The Young Teen in Your House

In His Solitude by Charly Palmer
In His Solitude

Little kids love summer. Big kids love summer. But what about teens?

My kids looked forward to every summer until they became teens, and then everything changed. Suddenly, running through the sprinkler just didn’t thrill them anymore.

I was used to them rising early to run out and play with their friends. But once the teen years hit, they’d sleep later and later, completely missing summer mornings and sometimes needing to be called for lunch.

I remember worrying that my older son would suffocate in his room. By 11 am, he was still sound asleep with the window shut tight while the sun heated up that end of the house. My attempts to rouse him were greeted by growls, as though he were a confused bear who thought he was still hibernating through the winter.

Once conscious, he’d stumble downstairs, where the hunger that had built up over 12 or 13 hours of sleep made him eat as though he’d gone days without food. His enormous breakfast would segue into lunch with the rest of us, and he kept on eating. Then he’d head outside to play basketball with friends for the afternoon, come home in time to eat an enormous dinner, and play on the computer before lapsing back into his night-time coma.

I learned from friends with older children that this was actually par for the course for growing teen boys. Looking back, it makes sense to me now. After all, it takes a lot of rest and nourishment to grow to 6″ 4″ and wear a size 16 shoe! But at the time, I was quite mystified.

Do you have a young teen in your house this summer? Are you mystified by some of the things you’re seeing him or her do? As teens’ bodies change, their emotions and behaviors change, too. Learn more about how to live with your teen in my free Special Report, “Ten Tips for Coping with Temperamental Teens.”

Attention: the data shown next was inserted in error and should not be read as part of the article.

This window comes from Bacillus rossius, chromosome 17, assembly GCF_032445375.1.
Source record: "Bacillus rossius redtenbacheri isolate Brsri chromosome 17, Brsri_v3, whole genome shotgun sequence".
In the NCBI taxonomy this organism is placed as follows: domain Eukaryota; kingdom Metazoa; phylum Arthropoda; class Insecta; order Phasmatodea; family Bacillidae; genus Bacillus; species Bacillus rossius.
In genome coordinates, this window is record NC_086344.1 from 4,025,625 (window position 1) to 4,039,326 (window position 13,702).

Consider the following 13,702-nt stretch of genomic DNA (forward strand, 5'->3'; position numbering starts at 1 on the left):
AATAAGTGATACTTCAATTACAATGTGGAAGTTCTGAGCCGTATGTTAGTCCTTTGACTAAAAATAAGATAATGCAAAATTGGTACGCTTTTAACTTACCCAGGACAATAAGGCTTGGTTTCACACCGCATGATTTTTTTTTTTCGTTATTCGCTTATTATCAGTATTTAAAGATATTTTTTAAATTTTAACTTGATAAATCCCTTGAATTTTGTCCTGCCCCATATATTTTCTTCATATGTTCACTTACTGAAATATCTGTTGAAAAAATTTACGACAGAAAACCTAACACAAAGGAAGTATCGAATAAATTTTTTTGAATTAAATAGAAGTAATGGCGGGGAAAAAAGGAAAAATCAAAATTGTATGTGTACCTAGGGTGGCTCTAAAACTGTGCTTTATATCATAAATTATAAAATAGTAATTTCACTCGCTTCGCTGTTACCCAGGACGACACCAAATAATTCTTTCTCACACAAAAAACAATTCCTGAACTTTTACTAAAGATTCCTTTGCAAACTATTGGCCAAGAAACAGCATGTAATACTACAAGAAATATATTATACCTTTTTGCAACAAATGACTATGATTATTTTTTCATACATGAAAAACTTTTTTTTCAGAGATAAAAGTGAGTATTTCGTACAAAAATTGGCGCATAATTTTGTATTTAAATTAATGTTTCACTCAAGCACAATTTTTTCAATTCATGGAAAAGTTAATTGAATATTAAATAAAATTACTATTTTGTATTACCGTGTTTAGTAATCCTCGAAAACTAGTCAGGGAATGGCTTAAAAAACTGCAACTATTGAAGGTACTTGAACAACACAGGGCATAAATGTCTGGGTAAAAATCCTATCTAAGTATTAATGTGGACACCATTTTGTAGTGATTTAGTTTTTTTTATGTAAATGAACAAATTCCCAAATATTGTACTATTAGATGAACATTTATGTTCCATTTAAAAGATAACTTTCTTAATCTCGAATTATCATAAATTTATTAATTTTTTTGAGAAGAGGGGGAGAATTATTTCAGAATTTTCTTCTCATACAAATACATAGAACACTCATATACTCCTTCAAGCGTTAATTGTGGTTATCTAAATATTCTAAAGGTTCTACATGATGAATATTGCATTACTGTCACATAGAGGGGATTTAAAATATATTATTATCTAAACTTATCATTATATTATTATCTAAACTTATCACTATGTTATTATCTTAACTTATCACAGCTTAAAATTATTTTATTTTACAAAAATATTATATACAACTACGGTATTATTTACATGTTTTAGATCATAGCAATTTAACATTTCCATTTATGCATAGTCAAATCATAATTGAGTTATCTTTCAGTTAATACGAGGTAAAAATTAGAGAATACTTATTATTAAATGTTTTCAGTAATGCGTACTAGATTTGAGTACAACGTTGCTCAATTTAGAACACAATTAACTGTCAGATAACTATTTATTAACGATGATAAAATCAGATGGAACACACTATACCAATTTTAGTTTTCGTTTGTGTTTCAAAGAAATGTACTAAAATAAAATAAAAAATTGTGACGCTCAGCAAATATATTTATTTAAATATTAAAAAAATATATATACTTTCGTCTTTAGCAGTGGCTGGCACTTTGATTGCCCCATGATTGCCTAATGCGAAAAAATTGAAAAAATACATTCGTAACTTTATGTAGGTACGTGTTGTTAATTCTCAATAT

8 thoughts on “The Young Teen in Your House

  1. This is why my parents used to insist my brothers and I either work or attend camp (or both in the case of my middle brother when he was a counselor-in-training). Before we were old enough to legally work a regular job at 16, we used to do odd jobs like babysitting/mother’s helper, petsitting, yardwork, washing cars, helping folks move, etc. I even used to work as a trade show girl for acquaintances of my dad (can’t beat being paid to look cute and flirt, LOL!)

  2. My oldest is just 13 and although he has the occasional day of sleeping in late, he still likes to get up and have fun. I can totally relate to the non-stop eating already, though. So far, he has made his debut into teen years quite joyfully and I’m hoping and praying that this will continue:) I don’t think I’ll mind so much my teens sleeping in b/c I see that their bodies need it. It is the fact that many teens turn into night owls and want to prowl the house/eat late into the night and THEN sleep all day that I don’t think my husband and I will tolerate.

  3. My oldest is 11, but already, I can see some ‘teen’ emerging. Actually, some older friends and mentors have seen it. And they warn me about what to expect. And I get nervous. And then I get excited. But mostly, I’m just nervous.

  4. CW, I began working at 14, and realized that once you start, it never ends! So I didn’t mind letting my teens sleep in because I knew they only had a short time before they’d have to work. The son I mention in this post got a grocery store job as soon as he turned 15, and has been working ever since (he’s 24 now), including working his way through college. Maybe all the sleep helped energize him for the years ahead 🙂

    Kika, we didn’t allow the night eating/prowling because we had younger kids who needed their sleep (and we did, too!)

    Iva, we saw changes in all of our kids beginning around age ten. The teen years are scary at times, but we really enjoyed seeing them become adults, exploring their interests, thinking about their futures, etc. Don’t be too worried 🙂

    Janet, I hope you still have your blog then. You have such neat kids, and they’ll be awesome young adults, too, I’m sure!

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